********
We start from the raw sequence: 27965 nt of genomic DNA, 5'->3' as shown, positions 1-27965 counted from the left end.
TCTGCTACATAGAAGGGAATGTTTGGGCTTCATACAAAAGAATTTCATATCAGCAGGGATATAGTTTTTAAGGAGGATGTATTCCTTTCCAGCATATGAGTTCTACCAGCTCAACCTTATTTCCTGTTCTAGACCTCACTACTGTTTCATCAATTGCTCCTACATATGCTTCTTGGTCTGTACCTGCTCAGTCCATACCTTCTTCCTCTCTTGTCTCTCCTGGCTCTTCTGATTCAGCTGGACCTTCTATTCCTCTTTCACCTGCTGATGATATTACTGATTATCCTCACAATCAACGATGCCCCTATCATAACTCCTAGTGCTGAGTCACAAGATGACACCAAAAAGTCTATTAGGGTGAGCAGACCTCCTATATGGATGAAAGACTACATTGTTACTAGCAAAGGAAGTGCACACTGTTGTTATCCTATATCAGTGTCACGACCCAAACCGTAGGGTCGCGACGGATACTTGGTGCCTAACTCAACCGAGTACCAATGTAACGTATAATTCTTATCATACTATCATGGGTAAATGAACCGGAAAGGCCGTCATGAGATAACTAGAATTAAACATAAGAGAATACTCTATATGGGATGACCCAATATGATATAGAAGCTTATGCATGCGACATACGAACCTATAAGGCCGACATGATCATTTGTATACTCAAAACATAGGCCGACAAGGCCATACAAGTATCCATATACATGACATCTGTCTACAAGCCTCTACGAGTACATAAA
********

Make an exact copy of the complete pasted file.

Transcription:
We start from the raw sequence: 27965 nt of genomic DNA, 5'->3' as shown, positions 1-27965 counted from the left end.
TCTGCTACATAGAAGGGAATGTTTGGGCTTCATACAAAAGAATTTCATATCAGCAGGGATATAGTTTTTAAGGAGGATGTATTCCTTTCCAGCATATGAGTTCTACCAGCTCAACCTTATTTCCTGTTCTAGACCTCACTACTGTTTCATCAATTGCTCCTACATATGCTTCTTGGTCTGTACCTGCTCAGTCCATACCTTCTTCCTCTCTTGTCTCTCCTGGCTCTTCTGATTCAGCTGGACCTTCTATTCCTCTTTCACCTGCTGATGATATTACTGATTATCCTCACAATCAACGATGCCCCTATCATAACTCCTAGTGCTGAGTCACAAGATGACACCAAAAAGTCTATTAGGGTGAGCAGACCTCCTATATGGATGAAAGACTACATTGTTACTAGCAAAGGAAGTGCACACTGTTGTTATCCTATATCAGTGTCACGACCCAAACCGTAGGGTCGCGACGGATACTTGGTGCCTAACTCAACCGAGTACCAATGTAACGTATAATTCTTATCATACTATCATGGGTAAATGAACCGGAAAGGCCGTCATGAGATAACTAGAATTAAACATAAGAGAATACTCTATATGGGATGACCCAATATGATATAGAAGCTTATGCATGCGACATACGAACCTATAAGGCCGACATGATCATTTGTATACTCAAAACATAGGCCGACAAGGCCATACAAGTATCCATATACATGACATCTGTCTACAAGCCTCTACGAGTACATAAA